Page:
Bangladesh’s security forces killed four members of a Islamist militant group on Saturday blamed for on attack on a cafe in Dhaka in July in which 22 people were killed, mostly foreigners. The four militants, believed to be members of Jamaat-ul-Mujahideen, were killed in two raids by Bangladesh’s Rapid Action Battalion (RAB) on militant hideouts on the outskirts of the capital, Dhaka, RAB spokesman Mizanur Rahman Bhuiya said.
The July 1 attack in Dhaka’s diplomatic quarter was claimed by the Islamic State militant group and was one of the most brazen in Bangladesh, which has been hit by a spate of killings of liberals and members of religious minorities in the past year. The government has blamed domestic militant groups but security experts say the scale and sophistication of the July attack suggested links to a trans-national Islamist network.
Police have killed more than two dozen suspected militants in shootouts since the Dhaka cafe attack, including its presumed mastermind, Bangladesh-born Canadian citizen Tamim Ahmed Chowdhury. The United States believes elements of Islamic State are “connected” to operatives in Bangladesh, US Secretary of State John Kerry said during a visit to Dhaka in August.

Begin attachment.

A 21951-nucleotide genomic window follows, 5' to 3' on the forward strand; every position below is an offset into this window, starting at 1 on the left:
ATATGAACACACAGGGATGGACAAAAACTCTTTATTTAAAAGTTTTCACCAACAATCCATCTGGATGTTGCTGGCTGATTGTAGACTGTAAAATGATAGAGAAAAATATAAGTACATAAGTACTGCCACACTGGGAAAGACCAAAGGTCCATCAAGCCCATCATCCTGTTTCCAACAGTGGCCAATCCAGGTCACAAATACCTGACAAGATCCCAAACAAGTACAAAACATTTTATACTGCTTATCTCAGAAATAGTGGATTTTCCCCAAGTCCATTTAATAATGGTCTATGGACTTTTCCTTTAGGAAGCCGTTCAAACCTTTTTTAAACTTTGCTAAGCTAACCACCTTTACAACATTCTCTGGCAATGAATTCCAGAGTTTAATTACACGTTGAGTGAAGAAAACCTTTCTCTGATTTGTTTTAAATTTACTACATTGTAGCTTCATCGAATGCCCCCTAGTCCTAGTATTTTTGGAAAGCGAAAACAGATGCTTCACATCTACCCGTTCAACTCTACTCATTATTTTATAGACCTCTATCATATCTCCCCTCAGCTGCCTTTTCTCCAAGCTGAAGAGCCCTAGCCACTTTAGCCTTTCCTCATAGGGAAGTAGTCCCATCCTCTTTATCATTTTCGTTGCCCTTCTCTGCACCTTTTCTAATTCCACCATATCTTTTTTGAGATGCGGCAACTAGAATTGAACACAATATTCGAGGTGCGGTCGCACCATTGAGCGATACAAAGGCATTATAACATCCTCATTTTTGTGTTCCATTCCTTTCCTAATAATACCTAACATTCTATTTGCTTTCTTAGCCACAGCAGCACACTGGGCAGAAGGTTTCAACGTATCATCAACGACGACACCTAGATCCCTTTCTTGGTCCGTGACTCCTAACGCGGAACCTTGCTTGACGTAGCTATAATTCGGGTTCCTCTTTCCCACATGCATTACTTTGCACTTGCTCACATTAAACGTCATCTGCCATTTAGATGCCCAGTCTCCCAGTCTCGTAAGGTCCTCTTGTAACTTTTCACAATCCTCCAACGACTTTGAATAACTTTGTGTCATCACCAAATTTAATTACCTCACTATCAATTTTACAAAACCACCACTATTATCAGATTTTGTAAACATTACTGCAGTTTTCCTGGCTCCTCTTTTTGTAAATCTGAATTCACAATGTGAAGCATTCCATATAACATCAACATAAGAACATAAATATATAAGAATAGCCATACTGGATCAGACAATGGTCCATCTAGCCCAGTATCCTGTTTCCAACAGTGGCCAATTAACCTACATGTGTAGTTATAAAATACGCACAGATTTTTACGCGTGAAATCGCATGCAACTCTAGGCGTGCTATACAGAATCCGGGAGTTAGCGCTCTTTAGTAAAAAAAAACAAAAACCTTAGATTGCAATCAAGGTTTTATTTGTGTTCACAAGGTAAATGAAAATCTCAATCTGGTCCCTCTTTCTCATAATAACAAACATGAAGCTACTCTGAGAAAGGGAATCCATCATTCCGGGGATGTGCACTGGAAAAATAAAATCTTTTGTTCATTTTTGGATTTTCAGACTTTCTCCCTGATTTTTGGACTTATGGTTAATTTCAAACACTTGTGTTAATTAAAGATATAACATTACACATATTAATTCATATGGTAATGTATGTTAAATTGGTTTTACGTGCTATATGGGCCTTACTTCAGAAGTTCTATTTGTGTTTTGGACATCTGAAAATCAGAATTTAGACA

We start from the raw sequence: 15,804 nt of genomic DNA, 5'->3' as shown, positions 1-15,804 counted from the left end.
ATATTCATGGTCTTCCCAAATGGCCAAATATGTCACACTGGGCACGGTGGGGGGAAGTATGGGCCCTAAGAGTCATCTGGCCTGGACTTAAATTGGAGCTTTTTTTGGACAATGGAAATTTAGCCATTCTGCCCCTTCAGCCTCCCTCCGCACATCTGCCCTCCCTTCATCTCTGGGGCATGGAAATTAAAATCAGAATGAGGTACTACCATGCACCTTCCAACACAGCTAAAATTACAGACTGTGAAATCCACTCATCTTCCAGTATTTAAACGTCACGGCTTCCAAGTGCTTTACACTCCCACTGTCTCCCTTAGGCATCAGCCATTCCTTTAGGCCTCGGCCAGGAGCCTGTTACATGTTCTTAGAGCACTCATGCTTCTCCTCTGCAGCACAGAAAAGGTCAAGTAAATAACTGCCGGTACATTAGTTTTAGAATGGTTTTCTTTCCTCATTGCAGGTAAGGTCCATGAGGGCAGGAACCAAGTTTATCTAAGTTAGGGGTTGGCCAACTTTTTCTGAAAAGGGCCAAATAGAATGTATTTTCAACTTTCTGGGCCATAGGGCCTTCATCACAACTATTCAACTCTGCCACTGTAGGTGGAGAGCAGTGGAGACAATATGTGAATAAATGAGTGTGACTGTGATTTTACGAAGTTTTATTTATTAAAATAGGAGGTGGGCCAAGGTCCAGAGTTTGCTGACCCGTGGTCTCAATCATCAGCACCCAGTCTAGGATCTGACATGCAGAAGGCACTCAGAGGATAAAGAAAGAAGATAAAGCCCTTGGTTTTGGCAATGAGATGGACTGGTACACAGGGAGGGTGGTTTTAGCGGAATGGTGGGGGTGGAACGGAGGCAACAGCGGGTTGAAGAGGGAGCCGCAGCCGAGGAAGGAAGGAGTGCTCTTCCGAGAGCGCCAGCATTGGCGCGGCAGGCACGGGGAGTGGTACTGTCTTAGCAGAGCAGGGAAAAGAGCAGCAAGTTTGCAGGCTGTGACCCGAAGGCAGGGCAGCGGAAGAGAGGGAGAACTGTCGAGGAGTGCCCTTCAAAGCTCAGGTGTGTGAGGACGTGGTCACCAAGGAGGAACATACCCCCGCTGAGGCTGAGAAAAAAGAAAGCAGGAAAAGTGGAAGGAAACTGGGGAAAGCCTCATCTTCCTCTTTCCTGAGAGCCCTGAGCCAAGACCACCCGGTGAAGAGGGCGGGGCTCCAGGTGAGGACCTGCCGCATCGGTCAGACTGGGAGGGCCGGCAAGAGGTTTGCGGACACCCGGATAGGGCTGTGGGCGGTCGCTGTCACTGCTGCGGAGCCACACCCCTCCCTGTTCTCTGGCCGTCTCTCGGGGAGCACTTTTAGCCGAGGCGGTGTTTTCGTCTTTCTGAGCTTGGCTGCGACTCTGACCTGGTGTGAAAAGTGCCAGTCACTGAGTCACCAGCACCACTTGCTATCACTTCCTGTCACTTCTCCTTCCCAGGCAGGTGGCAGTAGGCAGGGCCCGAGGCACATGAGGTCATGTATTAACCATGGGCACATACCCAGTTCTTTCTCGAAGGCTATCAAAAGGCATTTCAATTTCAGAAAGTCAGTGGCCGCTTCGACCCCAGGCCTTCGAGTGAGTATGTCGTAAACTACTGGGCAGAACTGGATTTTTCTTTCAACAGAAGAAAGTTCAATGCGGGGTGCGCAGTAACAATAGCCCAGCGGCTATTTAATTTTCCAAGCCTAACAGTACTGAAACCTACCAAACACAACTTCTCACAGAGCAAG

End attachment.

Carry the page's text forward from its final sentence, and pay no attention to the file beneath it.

The targeting of foreigners could hurt foreign investment in the poor South Asian economy, whose $28-billion garments export industry is the world’s second largest. Nine Italians, seven Japanese, an American and an Indian were among those killed in the July attack.